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Inputs and Outputs to Aggregate Production Planning

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Presentation on theme: "Inputs and Outputs to Aggregate Production Planning"— Presentation transcript:

1 Inputs and Outputs to Aggregate Production Planning
Company Policies Financial Constraints Strategic Objectives Units or dollars subcontracted, backordered, or lost Capacity Size of Workforce per month (in units or $) Inventory Levels Demand Forecasts

2 Production Activity Control-Scheduling
Specifies when labor equipment facilities are needed to produce a product or provide a service Last stage of planning before production occurs

3 Scheduling Function By Process Type
Process Industry linear programming EOQ with noninstantaneous replenishment Mass Production assembly line balancing Project project -scheduling techniques (PERT, CPM)

4 Scheduling Batch/Job Shop Operations
Batch Production many planning steps aggregate planning master scheduling material requirements planning (MRP) capacity requirements planning (CRP) Scheduling determines machine/worker/job assignments resource/requirement matchings

5 Difficulties Of Job Shop Scheduling
Variety of jobs (customers) processed Distinctive routing and processing requirements of each job/customer Number of different orders in the facility at any one time Competition for common resources

6 This Variety Necessitates
Planning for the production of each job as it arrives Scheduling its use of limited resources Monitoring its progress through the system

7 Objectives in Scheduling
Meet customer due dates Minimize job lateness Minimize response time Minimize completion time Minimize time in the system Minimize overtime Maximize machine or labor utilization Minimize work-in-process inventory

8 Responsibilities of Production Control Department
1. Loading - Check availability of material, machines & labor 2. Sequencing - Release work orders to shop & issue dispatch lists for individual machines 3. Monitoring - Maintain progress reports on each job until it is complete

9 Loading Allocate work to machines (resources)
Perform work on most efficient resources Use assignment method of linear programming to determine allocation

10 Sequencing Prioritize jobs assigned to a resource
If no order specified use first-come first-served (FCFS) Many other sequencing rules exist Each attempts to achieve to an objective

11 Sequencing Rules FCFS - first-come, first-served
LCFS - last come, first served SPT - shortest processing time DDATE - earliest due date SLACK - smallest slack (due date - today’s date) - (remaining processing time) RWK - remaining work on all operations

12 Guidelines for Selecting a Sequencing Rule
1. SPT most useful when shop is highly congested 2. Use SLACK or S/OPN for periods of normal activity 3. Use DDATE when only small tardiness values can be tolerated 4. Use LPT if subcontracting is anticipated 5. Use FCFS when operating at low-capacity levels 6. Do not use SPT to sequence jobs that have to be assembled with other jobs at a later date

13 Monitoring Gantt Chart Input / Output Control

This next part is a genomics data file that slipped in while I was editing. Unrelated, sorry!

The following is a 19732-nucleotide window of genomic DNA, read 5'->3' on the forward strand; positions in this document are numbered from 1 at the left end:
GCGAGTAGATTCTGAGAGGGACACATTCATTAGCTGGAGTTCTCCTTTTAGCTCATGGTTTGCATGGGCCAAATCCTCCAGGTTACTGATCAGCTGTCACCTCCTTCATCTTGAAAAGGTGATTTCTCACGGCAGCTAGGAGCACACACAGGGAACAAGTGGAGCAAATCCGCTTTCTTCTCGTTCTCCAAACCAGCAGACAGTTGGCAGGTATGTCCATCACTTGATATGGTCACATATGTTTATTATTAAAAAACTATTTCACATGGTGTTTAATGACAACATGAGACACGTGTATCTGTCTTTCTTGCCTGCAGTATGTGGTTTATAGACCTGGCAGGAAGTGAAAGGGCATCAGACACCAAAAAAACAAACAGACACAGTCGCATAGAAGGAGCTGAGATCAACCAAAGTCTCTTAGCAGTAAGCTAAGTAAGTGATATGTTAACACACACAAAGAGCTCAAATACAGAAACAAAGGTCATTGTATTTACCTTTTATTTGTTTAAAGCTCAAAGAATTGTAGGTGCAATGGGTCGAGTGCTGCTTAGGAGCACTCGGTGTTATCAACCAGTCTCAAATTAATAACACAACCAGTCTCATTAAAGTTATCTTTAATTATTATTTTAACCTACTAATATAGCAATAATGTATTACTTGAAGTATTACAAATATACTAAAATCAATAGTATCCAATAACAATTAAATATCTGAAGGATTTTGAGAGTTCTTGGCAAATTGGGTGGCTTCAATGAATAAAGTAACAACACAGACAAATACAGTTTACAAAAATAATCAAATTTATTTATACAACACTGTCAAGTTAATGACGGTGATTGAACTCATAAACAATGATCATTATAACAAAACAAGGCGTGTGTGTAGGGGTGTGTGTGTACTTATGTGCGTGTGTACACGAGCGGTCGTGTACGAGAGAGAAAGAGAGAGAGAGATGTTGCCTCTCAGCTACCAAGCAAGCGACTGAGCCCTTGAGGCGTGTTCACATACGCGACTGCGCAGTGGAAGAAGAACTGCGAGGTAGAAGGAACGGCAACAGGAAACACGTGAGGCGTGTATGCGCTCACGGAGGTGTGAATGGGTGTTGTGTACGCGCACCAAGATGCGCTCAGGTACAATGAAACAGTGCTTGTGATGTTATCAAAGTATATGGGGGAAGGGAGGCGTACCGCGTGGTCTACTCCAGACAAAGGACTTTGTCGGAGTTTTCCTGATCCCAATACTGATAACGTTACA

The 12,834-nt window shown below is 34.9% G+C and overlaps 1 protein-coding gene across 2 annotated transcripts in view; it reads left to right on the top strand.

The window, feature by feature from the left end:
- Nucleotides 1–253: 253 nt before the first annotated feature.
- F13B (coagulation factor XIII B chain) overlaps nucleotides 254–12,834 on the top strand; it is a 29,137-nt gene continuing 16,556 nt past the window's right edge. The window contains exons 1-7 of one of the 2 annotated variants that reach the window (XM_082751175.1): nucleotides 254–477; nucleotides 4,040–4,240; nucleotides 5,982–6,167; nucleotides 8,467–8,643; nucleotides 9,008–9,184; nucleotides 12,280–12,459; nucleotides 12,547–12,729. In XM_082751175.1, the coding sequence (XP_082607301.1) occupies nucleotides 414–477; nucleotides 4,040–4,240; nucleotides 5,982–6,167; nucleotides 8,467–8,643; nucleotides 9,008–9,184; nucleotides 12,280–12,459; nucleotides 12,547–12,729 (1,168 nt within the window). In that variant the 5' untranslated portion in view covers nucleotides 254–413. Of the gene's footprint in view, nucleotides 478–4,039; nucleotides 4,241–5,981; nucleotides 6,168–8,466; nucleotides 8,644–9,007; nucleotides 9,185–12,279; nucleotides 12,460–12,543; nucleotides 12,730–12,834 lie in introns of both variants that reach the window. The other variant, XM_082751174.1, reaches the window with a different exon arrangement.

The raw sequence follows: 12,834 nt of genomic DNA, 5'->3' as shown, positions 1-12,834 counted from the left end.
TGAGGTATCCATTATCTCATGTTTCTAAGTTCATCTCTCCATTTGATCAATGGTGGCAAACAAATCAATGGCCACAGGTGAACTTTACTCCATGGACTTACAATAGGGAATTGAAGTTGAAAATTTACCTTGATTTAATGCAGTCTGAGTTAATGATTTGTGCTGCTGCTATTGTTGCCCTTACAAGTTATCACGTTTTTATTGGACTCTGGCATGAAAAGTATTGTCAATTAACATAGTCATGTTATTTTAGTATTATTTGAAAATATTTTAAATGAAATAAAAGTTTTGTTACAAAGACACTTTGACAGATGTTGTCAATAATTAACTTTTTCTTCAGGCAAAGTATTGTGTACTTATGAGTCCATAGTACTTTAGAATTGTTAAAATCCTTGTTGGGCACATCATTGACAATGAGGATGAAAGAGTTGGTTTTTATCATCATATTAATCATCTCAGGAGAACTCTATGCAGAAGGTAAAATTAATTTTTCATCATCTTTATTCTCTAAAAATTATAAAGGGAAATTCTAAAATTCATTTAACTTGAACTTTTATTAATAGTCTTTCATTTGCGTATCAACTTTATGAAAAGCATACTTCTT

shows both planned and completed activities against a time scale Input / Output Control monitors the input and output from each work center

14 Gantt Chart 3 2 1 1 2 3 4 5 6 8 9 10 11 12 Job 32B Job 23C Job 11C
Key: 3 Behind schedule Completed Activity Planned Activity Job 23C 2 Facility Ahead of schedule Job 11C Job 12A 1 On schedule 1 2 3 4 5 6 8 9 10 11 12 Days

15 Gantt Chart Solution

16 Employee Scheduling Labor is very flexible resource
Scheduling workforce is complicated repetitive task Assignment method can be used Heuristics are commonly used LP is also commonly used

17 Sequencing Jobs Through Two Serial Process
1. List time required to process each job at each machine. Set up a one-dimensional matrix to represent desired sequence with # of slots equal to # of jobs. 2. Select smallest overall processing time. If that time is on machine 1, put the job as near to beginning of sequence as possible. 3. If smallest time occurs on machine 2, put the job as near to the end of the sequence as possible. 4. Remove job from list. 5. Repeat steps 2-4 until all slots in matrix are filled & all jobs are sequenced.

18 Johnson’s Rule Example
Machine Machine Job Center 1 Center 2 A 6 8 B 11 6 C 7 3 D 9 7 E 5 10 E A D B C

19 Sequencing Jobs Through Many Machines / Processes
Facility is dynamic, new jobs added Develop global sequencing rules first-in-system, first-served (FISFS) work-in-next-queue (WINQ) fewest # remaining operations (NOPN) slack per remaining operation (S/OPN) remaining work (RWK) Study system via simulation

20 Sequencing Jobs Through Three Serial Process
1. Apply Johnson’s Rule to the processing times at the first machine and the last machine. Note the sequence of the jobs . 2. Form two new columns. Column 1 is the sum processing times at machine 1 and 2. Column 2 is the sum processing times at machine 2 and 3. Sequence the jobs according to Johnson’s Rule using the processing times from the new columns. Note the sequence of the jobs. 3. Compare the minimum makespan for the solutions obtained in (1) and (2) and chose the sequence giving the shortest makespan.

21 Johnson’s Rule Example II
Machine Machine Machine Job Center 1 Center Center 3 A B C D E

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